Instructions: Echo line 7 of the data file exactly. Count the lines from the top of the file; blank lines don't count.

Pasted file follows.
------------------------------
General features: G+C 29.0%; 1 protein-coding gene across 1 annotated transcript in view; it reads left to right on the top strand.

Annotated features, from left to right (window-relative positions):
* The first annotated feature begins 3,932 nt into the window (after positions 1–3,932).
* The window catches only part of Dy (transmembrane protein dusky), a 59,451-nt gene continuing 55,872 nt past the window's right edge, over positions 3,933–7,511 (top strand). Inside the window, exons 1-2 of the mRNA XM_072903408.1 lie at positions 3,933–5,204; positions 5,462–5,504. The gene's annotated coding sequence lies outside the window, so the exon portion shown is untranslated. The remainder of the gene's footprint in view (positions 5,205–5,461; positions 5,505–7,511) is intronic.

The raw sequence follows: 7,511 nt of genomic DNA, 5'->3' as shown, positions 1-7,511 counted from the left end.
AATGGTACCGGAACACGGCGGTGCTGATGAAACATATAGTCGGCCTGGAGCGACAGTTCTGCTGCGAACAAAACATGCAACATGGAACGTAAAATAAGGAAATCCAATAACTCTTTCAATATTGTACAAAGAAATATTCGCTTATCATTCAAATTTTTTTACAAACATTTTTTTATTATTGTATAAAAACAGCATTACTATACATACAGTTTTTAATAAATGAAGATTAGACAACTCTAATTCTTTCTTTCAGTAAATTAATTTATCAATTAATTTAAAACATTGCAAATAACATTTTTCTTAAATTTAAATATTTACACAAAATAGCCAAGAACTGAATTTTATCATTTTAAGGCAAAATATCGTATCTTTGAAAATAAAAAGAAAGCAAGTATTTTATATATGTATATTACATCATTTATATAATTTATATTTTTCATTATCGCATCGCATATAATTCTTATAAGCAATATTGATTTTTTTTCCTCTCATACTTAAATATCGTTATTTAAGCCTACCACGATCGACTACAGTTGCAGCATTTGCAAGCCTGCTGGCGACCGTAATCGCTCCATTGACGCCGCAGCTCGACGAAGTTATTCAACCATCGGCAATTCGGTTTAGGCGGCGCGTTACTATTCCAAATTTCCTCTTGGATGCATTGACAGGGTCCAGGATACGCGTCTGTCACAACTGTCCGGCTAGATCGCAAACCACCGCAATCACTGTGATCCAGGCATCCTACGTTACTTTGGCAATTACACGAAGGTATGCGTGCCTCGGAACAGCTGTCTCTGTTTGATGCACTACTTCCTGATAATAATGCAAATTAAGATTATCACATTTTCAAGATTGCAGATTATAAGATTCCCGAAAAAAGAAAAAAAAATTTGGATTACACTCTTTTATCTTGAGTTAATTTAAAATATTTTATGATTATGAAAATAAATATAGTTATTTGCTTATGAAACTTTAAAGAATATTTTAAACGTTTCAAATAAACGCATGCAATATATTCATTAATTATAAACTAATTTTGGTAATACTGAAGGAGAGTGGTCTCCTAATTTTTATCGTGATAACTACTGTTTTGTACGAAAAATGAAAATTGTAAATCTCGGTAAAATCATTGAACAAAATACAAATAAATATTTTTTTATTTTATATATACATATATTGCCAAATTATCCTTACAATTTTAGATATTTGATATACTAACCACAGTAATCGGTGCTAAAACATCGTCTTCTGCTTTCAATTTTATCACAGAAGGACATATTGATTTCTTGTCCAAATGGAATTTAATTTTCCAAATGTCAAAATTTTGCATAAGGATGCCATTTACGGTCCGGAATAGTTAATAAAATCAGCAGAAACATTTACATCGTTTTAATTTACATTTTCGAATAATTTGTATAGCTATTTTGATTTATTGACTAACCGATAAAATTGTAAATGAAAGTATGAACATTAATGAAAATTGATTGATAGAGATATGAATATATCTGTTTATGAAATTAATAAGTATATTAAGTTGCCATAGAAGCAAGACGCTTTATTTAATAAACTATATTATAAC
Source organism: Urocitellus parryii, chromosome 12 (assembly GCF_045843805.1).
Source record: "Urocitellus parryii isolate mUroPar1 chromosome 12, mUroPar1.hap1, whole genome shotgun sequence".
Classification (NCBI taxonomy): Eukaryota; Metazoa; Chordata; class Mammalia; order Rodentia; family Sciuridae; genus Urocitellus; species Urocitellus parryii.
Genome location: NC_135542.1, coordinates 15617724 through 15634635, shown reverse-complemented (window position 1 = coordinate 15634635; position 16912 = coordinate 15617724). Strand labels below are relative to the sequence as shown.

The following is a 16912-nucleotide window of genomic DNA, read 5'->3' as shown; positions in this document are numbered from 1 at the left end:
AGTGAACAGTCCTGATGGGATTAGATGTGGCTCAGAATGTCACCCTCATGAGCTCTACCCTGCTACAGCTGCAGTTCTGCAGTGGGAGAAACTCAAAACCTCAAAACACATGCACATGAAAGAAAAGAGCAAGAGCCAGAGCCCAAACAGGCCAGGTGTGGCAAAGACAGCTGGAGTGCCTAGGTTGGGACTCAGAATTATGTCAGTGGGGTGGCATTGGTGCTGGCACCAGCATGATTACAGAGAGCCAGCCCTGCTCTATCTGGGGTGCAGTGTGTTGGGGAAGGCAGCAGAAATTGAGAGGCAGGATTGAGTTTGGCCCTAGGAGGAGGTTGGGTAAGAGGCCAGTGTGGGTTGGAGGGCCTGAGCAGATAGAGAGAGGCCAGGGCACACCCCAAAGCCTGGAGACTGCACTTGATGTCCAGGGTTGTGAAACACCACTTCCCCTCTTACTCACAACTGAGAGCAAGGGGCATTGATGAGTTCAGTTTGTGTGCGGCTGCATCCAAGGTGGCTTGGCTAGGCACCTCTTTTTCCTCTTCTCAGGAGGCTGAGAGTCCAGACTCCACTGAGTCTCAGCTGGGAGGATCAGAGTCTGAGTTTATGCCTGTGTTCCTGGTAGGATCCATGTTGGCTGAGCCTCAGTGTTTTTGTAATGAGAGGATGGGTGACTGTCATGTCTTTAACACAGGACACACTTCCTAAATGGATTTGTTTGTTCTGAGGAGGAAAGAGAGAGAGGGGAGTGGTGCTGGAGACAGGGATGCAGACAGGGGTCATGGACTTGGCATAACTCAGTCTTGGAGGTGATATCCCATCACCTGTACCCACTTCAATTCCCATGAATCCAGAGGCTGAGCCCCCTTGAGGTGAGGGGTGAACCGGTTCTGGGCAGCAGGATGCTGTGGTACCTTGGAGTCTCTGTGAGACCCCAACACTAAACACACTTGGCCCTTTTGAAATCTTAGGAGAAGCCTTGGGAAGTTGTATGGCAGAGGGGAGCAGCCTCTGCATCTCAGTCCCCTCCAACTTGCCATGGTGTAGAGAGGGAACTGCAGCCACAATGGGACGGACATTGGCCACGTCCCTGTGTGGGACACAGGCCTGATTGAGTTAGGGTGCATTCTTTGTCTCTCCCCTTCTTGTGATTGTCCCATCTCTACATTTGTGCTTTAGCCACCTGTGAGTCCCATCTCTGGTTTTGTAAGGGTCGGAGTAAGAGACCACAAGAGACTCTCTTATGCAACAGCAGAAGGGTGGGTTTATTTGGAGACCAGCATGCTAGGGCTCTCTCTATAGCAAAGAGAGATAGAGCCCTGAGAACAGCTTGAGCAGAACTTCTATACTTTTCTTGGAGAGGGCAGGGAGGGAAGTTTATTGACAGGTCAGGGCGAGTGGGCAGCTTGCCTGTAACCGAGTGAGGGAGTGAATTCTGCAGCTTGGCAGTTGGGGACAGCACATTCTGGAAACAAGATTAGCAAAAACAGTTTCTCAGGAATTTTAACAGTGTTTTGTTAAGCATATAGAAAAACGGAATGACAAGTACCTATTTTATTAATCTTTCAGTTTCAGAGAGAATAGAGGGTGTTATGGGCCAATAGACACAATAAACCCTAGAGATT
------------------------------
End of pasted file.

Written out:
Source organism: Urocitellus parryii, chromosome 12 (assembly GCF_045843805.1).